From the bomb shelter on the first floor of the Al Dar Hotel in Baghdad, a Christian Peacemaker Teams (CPT) delegation heard and felt the first strike in the battle for Iraq. An hour after anti-aircraft fire stopped crackling overhead, the group walked to an orphanage to comfort and feed children.
On March 29 the Iraqi government expelled seven CPT members. Authorities became upset when various CPT members ventured too close to a communications building, had a map of the city, or used a satellite phone. Now eight CPT staff members remain there.
CPT's typical strategy is to enter an area of conflict, observe and report atrocities, and remain physically present with civilians whose lives are in peril. It is cooperating with a secular group, Voices in the Wilderness, in placing people in Iraq as "witnesses for peace." Volunteers do not have gear or medicines to protect against biological or chemical weapons.
The international group, which has 30 full-time members and more than 110 trained volunteers, was founded in 1986 by Mennonites and the Church of the Brethren in Toronto. CPT now includes Quaker, Presbyterian, and Baptist peace groups from the United States and Canada.
Almost daily since October, CPT volunteers and staffers have visited an orphanage run by the Missionaries of Charity, the order founded by Mother Teresa. After one bombing they visited the Al Monsur Hospital. Later they erected a tent beside the Al Wathba water treatment center.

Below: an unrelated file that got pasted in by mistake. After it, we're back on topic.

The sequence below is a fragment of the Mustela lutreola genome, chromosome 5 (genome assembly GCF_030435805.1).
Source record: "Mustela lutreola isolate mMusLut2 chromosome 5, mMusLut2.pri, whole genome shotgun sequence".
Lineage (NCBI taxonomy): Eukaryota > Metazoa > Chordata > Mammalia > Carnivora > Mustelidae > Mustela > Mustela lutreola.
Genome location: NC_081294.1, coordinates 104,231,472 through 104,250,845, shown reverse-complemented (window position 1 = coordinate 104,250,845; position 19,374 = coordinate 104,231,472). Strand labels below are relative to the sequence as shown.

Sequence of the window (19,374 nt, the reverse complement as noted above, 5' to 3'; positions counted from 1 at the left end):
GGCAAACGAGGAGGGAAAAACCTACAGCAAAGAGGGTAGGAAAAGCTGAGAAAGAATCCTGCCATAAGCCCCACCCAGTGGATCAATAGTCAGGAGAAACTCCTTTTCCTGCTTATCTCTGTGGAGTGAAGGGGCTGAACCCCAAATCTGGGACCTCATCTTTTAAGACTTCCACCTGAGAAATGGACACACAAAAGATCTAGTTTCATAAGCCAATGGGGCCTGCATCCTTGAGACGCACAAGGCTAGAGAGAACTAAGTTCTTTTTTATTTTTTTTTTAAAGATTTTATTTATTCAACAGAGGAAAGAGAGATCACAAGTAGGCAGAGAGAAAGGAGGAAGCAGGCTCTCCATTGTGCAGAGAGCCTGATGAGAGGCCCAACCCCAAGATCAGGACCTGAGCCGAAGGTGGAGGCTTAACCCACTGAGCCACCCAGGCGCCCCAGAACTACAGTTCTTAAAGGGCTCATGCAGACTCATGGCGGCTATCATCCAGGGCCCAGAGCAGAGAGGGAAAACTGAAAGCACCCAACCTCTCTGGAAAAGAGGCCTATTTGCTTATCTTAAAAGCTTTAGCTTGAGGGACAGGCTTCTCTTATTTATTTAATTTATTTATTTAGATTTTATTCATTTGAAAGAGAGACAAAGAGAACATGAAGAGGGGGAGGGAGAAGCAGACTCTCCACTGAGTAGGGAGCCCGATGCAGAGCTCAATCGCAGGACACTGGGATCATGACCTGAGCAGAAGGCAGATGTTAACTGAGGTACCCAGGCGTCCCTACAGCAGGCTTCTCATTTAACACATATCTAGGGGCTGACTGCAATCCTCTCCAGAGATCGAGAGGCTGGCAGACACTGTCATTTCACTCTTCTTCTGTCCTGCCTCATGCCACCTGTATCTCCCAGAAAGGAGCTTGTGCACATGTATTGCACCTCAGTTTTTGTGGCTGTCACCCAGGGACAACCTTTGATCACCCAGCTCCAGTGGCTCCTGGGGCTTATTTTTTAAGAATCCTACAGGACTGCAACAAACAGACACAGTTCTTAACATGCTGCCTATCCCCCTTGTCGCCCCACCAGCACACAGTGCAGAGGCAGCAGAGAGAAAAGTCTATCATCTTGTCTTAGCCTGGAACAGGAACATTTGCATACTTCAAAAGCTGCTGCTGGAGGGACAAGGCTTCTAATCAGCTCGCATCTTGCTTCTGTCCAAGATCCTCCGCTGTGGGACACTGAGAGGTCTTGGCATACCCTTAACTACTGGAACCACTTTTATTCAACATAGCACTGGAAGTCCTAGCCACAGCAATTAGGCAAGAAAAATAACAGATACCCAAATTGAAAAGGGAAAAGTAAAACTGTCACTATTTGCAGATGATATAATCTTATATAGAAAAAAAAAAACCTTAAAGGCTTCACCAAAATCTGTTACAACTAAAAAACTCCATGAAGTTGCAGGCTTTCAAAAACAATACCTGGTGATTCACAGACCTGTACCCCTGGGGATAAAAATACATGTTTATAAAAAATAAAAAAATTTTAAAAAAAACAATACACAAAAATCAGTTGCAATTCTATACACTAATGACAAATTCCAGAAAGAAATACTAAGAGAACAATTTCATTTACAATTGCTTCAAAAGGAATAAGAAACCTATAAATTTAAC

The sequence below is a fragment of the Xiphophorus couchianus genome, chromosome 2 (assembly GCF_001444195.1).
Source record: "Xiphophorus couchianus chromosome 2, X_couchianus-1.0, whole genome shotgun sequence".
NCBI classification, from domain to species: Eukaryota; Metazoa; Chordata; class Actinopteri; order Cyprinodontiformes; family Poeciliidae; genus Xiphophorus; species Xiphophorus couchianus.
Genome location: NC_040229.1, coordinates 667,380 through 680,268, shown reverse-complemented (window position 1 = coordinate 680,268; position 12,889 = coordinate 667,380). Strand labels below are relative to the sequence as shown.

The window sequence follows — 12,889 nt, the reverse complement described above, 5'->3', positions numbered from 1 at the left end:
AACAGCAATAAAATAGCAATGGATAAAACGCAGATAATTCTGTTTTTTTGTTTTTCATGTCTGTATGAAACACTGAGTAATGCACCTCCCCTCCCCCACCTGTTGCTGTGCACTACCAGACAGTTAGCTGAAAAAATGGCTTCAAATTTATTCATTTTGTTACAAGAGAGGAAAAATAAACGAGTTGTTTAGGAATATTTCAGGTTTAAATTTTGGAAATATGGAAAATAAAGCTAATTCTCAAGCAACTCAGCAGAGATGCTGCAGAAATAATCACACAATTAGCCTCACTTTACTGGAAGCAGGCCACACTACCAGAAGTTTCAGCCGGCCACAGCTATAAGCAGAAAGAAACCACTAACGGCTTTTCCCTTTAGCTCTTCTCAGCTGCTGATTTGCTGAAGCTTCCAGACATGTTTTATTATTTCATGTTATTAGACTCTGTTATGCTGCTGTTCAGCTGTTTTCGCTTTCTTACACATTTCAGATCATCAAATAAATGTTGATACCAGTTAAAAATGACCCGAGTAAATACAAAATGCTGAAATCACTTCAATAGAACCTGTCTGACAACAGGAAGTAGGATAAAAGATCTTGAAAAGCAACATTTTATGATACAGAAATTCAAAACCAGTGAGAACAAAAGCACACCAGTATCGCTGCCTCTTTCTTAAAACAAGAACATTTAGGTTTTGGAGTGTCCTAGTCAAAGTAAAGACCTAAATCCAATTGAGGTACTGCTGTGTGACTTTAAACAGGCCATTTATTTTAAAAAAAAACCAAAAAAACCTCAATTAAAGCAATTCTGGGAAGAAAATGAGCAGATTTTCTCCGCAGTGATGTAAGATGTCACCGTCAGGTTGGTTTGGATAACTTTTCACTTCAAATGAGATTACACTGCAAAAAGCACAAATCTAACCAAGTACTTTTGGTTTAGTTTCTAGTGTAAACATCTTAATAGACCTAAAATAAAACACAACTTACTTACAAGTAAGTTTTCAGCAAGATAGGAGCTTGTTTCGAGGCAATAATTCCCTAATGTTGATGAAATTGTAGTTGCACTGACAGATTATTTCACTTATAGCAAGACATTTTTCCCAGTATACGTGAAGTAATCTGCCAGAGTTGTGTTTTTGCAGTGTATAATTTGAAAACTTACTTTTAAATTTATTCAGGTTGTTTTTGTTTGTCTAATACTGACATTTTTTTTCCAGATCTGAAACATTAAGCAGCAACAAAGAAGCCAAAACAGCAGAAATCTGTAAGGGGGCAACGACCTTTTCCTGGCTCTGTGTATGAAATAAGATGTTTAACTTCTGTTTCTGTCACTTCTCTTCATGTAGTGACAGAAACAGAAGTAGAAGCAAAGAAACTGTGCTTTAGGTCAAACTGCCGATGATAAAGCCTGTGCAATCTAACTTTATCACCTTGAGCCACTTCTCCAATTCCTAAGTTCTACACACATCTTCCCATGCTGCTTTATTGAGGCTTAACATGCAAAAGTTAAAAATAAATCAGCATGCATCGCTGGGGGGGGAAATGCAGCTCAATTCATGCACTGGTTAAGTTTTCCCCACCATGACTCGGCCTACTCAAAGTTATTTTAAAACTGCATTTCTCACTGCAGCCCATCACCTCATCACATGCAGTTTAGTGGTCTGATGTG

"Some of us will sleep in [the tent] overnight," said Scott Kerr, an American CPT staff member. "We are already vulnerable by being here, so we hope to protect the water treatment center because it is vital to civilians' survival."
Kerr, 27, said members are willing to risk their lives to chronicle the conditions and effects of the war on civilians.
Gene Stoltzfus, director of the Chicago-based CPT, said in the first week of the war that the organization did not plan to order staff members to leave Iraq. He said travel on the open roads was too hazardous in any event.
Stoltzfus does not describe CPT staff as "human shields," but CPT says volunteers visited orphanages, hospitals, and water treatment facilities to protect them from coalition air strikes. Every day CPT sent the Pentagon and members of the Senate Foreign Relations Committee a fax about staff members' locations. It also obtained the Iraqi government's permission to enter some government-run facilities.
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For more coverage on the Iraq conflict, commentary and thought on just war, or Christian debate, see our CTWar in Iraq archive. For relevant articles on the war from news agencies around the globe, see CT's updated war links page.
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Previous CT articles on Christian Peacemaker Teams include:
Peacemakers Seek to Show War from Point of View of Iraqi Civilians | Six Christian Peacemaker Team members remain in Iraq as bombs drop. (March 21, 2003)
Standing for Peace on the Eve of War | Christian group seeks nonviolent solution in Iraq. (March 12, 2003)
Risking Life for Peace | Caught between rebels, paramilitaries, and crop-dusters, peacemaking Christians put their lives on the line in violent Colombia. (September 7, 2001)
Hebron's Peacemakers Find No Shalom in Olive Branches | Christian Peacemaker Teams, a social-justice group working overseas, is testing the boundaries of nonviolent intervention in its mission to Hebron. (Sept. 16, 1996)
Previous CT articles on Iraqi civilians:
Relief Agencies Prepare to Help Iraqi Refugees | Meanwhile Christians in Baghdad fear the worst. (March 26, 2003)
Keeping Their Heads Down | Vital but dwindling Christians face many pressures. (Nov. 8, 2002)
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